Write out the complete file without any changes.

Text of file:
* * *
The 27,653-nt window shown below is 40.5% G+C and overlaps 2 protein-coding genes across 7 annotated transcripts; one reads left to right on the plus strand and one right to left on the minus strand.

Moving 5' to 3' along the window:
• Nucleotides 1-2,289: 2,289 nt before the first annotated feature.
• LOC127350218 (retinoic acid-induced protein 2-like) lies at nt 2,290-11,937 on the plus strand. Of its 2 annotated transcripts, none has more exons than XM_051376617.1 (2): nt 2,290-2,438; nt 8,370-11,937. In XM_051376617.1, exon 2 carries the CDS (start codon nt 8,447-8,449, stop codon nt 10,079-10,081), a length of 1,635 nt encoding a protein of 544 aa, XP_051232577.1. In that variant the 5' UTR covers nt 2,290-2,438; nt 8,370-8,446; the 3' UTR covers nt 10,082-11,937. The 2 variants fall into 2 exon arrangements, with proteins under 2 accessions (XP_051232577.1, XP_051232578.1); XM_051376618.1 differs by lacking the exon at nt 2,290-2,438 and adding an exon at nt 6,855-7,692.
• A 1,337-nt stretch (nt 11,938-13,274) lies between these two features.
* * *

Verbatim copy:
The 27,653-nt window shown below is 40.5% G+C and overlaps 2 protein-coding genes across 7 annotated transcripts; one reads left to right on the plus strand and one right to left on the minus strand.

Moving 5' to 3' along the window:
• Nucleotides 1-2,289: 2,289 nt before the first annotated feature.
• LOC127350218 (retinoic acid-induced protein 2-like) lies at nt 2,290-11,937 on the plus strand. Of its 2 annotated transcripts, none has more exons than XM_051376617.1 (2): nt 2,290-2,438; nt 8,370-11,937. In XM_051376617.1, exon 2 carries the CDS (start codon nt 8,447-8,449, stop codon nt 10,079-10,081), a length of 1,635 nt encoding a protein of 544 aa, XP_051232577.1. In that variant the 5' UTR covers nt 2,290-2,438; nt 8,370-8,446; the 3' UTR covers nt 10,082-11,937. The 2 variants fall into 2 exon arrangements, with proteins under 2 accessions (XP_051232577.1, XP_051232578.1); XM_051376618.1 differs by lacking the exon at nt 2,290-2,438 and adding an exon at nt 6,855-7,692.
• A 1,337-nt stretch (nt 11,938-13,274) lies between these two features.